When B.C.-based Kootenay Savings Credit Union was looking for a way to streamline its commercial account opening process, it decided to buy a piece of software for its specific needs instead of setting up a whole new system.

Kootenay Savings, which operates 13 branches and serves about 40,000 members, had been dealing with the difficulty of opening commercial accounts for some time. When a customer comes through its doors and asks to open a commercial account, the credit union’s staff members have to verify what kind of entity they’re dealing with — and administer a mountain of paperwork once they figure it out.

But two and a half weeks ago, Kootenay Savings implemented the Harmony Commercial Membership Origination System. The internally-run software walks staff members through the entire process by helping them identify what kind of entity they’re dealing with and then follow a pathway of procedures and checklists.

With this more formalized approach, they can be sure they’ve gotten the whole commercial account opening process right – something that’s key in an era of stricter regulations that are meant to stave off terrorists and money launderers.

So far, staff reaction has been very positive, with staffers “really recognizing the value of the software,” said Jim Craig, vice-president of operations and COO at Kootenay Savings.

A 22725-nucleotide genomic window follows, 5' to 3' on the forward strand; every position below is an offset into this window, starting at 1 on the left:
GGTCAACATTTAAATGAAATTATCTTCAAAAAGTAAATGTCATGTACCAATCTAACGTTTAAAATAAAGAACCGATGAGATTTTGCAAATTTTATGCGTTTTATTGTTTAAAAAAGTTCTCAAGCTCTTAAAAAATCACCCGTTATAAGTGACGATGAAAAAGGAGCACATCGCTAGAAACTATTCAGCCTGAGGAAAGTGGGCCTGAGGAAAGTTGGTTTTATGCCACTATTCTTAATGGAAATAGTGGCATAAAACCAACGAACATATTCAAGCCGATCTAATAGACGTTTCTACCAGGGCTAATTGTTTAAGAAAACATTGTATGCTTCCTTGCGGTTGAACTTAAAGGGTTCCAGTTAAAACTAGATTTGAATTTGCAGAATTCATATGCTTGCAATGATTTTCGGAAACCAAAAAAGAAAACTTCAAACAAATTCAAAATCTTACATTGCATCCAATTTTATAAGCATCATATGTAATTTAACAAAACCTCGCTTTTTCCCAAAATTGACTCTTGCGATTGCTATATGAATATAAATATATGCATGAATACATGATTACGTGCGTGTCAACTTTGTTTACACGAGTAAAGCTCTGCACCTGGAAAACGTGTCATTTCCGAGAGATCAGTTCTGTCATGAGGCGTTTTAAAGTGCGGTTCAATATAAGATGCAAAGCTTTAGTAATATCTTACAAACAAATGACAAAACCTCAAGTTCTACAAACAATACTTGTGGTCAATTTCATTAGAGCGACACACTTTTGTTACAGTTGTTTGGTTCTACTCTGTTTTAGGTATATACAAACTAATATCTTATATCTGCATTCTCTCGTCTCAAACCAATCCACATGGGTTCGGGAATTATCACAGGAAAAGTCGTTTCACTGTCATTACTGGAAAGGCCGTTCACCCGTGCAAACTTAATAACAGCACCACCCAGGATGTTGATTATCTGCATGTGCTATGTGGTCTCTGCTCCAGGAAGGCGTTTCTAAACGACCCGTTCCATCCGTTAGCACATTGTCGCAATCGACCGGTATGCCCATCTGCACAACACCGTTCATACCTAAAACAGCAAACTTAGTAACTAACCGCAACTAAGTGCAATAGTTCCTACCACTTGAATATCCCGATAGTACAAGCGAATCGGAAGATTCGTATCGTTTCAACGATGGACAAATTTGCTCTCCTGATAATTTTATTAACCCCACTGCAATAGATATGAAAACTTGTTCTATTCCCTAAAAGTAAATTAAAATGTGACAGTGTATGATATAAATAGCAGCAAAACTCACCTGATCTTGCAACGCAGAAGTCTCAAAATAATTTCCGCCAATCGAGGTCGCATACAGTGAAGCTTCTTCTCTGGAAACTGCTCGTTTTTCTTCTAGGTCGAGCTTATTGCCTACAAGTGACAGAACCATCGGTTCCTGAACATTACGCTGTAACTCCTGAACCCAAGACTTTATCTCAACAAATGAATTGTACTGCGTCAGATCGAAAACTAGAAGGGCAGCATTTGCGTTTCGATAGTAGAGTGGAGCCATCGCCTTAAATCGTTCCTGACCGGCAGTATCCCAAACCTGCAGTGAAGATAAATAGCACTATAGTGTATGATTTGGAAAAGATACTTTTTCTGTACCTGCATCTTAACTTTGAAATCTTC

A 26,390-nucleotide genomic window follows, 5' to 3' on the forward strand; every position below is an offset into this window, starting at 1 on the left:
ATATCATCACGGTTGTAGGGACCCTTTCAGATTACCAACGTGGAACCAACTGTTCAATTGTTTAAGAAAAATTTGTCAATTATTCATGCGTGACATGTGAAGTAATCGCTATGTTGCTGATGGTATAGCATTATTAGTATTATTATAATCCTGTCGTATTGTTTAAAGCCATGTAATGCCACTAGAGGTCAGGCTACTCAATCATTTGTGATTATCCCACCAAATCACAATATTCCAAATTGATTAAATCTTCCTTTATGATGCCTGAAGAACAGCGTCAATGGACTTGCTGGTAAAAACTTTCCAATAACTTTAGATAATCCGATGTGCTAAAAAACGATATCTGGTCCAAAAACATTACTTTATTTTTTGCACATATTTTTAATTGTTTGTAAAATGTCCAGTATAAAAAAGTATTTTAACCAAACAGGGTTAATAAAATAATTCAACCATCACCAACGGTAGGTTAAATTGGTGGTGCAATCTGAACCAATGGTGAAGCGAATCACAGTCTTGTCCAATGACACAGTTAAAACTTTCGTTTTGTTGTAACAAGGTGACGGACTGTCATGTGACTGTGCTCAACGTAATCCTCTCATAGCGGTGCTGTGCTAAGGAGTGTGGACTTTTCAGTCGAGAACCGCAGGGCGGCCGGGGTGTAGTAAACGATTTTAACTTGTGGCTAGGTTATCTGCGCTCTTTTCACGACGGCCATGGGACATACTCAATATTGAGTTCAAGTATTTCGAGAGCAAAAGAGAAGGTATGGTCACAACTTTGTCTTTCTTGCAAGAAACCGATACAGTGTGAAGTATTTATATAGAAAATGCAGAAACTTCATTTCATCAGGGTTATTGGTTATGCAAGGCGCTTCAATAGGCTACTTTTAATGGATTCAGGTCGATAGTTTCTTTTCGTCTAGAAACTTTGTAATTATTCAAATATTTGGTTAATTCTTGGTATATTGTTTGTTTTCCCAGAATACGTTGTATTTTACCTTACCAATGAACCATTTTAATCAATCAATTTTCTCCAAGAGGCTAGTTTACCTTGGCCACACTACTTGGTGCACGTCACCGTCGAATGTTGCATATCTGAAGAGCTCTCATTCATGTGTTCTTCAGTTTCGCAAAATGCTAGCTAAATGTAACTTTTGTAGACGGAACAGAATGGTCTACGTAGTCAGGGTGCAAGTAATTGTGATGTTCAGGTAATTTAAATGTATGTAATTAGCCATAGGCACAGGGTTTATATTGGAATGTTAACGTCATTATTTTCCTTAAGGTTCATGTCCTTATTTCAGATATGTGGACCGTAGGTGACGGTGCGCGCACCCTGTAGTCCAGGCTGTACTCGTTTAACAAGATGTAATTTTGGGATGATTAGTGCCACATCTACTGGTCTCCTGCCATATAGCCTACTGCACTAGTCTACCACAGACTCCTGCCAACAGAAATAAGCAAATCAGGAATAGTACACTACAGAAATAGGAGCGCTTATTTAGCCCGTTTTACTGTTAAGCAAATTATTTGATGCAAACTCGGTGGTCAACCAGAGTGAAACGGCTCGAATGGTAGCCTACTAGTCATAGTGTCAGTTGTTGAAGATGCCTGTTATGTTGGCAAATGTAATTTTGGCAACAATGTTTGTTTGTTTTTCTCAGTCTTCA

“This software allows us to do that process in a cleaner way,” he said. “With the number of openings that we’ve had, they’ve all gone through pretty much as clean as a whistle.”

Getting one piece of software was a better choice than implementing a whole new system, Craig said. That would mean having to retrain employees and also possibly overhaul the entire system in 10 to 15 years, if it were to become outdated. And while Kootenay Savings did hunt around for other options, Craig said there didn’t seem to be too many others that would be as customizable as the Harmony software.

To build the Harmony commercial account opening system, Kootenay Savings worked with CU Technical and Administrative Services Corp. (CUTASC), which helped it customize the software it wanted for its particular need.

“A lot of other approaches, often developers suffer from thinking they have the solution that necessarily doesn’t always work for the end users,” said Brad Best, CUTASC’s president and CEO. He added that CUTASC really tried to tailor its product to Kootenay Savings’ needs.

“Not having to convert but simply extend your business through add-ons and ancillary types of software has really allowed [Kootenay Savings] to be nimble to go to market,” said Best.

For other credit unions or SMBs looking to customize and add their own pieces of software to their systems, Craig said it’s important they know what they’re really looking for during the design process.

For example, being able to adapt the system to integrate with customer relationship management software was important for Kootenay Savings, so that may be an option in the near future, he added. This way, when staff members go to retrieve data on a particular customer, they will also get automated reminders to call customers with approaching mortgages or to email them to check in and see if they can offer any more services.

“You can do all of this stuff with an expensive banking system … or you can develop a strategy like we have, with sticking with our legacy banking system and then using peripheral third-party software to do the things we want to do,” said Craig.

It’s the best way, Craig said, to stay flexible and be able to adapt to changes in the future.

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